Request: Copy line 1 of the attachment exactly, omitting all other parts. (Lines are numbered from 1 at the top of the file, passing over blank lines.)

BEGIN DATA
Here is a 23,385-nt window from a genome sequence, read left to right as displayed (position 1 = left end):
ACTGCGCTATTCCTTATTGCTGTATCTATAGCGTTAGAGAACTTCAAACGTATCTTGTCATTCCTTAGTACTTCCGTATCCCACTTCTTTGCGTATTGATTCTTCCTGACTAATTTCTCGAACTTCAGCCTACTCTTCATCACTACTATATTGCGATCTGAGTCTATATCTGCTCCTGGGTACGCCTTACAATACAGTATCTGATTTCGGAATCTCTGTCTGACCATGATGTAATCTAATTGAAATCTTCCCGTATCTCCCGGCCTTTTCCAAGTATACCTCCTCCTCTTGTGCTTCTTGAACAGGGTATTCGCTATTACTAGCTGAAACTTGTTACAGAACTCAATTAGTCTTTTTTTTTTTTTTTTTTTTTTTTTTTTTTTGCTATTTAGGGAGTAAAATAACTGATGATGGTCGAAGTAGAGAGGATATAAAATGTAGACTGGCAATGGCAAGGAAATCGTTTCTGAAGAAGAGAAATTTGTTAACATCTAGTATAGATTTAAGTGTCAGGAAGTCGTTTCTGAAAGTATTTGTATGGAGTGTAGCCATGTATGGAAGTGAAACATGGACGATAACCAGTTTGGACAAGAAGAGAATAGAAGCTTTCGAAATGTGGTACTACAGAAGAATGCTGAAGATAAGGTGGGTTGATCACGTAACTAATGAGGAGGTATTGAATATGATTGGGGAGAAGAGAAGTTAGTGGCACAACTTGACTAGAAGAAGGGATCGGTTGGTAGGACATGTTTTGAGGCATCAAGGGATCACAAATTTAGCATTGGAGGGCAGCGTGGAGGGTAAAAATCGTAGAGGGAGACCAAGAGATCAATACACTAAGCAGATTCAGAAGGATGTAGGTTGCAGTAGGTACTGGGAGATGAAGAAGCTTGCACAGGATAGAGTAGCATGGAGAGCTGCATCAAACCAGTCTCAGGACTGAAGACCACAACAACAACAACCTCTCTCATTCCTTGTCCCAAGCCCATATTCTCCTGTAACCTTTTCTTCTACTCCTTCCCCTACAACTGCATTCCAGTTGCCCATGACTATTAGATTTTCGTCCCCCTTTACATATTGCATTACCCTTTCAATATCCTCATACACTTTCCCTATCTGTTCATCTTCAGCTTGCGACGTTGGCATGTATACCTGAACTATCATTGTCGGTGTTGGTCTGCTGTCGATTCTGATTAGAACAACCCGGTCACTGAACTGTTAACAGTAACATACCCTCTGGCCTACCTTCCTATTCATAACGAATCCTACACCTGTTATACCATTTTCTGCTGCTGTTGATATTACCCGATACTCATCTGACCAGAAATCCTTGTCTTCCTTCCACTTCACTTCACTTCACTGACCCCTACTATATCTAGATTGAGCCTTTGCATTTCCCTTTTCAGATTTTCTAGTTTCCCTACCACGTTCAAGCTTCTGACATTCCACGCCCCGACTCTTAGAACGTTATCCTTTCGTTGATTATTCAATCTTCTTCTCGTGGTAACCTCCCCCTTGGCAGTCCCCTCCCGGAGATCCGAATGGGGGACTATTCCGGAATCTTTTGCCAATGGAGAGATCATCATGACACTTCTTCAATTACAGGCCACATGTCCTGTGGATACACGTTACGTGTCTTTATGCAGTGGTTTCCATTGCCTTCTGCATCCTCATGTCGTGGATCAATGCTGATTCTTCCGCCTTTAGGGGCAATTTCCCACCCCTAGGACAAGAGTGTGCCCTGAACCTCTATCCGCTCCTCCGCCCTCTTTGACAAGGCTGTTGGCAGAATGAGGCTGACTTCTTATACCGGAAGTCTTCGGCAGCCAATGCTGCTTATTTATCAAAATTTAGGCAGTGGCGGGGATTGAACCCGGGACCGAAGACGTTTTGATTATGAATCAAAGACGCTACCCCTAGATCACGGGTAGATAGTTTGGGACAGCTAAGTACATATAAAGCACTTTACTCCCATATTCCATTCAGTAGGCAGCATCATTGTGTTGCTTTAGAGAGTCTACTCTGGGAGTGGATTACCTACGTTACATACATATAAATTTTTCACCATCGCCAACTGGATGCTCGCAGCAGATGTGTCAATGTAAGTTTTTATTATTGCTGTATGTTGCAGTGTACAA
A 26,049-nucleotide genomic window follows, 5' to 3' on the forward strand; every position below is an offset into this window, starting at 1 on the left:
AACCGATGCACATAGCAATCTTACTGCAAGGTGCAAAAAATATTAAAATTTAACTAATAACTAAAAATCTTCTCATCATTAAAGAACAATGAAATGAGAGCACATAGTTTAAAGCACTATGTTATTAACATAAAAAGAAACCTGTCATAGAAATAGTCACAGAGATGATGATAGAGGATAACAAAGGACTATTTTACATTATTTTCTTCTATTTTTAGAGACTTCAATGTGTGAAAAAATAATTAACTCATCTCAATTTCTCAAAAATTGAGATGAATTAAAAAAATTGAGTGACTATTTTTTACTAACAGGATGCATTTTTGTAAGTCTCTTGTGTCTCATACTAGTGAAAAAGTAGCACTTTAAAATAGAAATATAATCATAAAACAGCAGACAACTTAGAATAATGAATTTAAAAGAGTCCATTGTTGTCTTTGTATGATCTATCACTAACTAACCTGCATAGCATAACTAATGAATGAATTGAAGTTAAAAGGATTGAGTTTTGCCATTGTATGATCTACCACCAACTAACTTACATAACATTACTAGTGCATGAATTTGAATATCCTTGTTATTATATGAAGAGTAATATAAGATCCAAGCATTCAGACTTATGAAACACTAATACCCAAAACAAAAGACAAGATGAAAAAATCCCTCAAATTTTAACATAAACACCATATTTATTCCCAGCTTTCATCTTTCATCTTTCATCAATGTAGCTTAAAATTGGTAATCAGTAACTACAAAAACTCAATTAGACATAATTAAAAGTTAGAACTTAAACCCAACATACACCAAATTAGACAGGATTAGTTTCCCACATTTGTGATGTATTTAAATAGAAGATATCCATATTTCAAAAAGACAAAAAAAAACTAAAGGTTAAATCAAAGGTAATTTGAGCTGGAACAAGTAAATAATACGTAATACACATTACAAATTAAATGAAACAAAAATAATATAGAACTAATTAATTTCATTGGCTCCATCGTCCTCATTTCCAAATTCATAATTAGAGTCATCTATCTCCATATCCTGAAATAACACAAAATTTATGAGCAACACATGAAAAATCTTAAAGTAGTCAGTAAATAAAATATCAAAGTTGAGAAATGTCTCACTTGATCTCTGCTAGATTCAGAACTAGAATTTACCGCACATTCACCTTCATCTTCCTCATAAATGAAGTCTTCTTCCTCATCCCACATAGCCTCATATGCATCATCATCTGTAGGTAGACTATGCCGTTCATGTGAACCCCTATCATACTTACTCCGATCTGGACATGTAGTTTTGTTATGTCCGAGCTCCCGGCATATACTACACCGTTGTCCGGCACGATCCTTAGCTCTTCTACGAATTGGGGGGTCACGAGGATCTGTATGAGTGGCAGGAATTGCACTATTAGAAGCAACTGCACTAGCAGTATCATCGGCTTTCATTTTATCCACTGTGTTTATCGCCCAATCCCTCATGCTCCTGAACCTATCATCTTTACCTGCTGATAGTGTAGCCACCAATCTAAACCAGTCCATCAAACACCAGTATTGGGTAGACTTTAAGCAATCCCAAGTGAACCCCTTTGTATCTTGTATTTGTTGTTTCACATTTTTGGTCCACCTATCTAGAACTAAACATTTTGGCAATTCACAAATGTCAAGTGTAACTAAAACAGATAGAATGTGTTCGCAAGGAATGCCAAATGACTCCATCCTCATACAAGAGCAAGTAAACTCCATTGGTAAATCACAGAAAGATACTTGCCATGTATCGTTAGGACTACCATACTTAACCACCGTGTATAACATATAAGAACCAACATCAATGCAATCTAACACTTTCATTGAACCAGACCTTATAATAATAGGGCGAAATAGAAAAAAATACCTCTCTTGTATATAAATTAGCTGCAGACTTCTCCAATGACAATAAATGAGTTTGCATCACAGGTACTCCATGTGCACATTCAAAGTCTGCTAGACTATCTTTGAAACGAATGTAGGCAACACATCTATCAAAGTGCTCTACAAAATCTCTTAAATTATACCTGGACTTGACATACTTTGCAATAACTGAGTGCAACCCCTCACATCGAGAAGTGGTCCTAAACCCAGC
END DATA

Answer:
Here is a 23,385-nt window from a genome sequence, read left to right as displayed (position 1 = left end):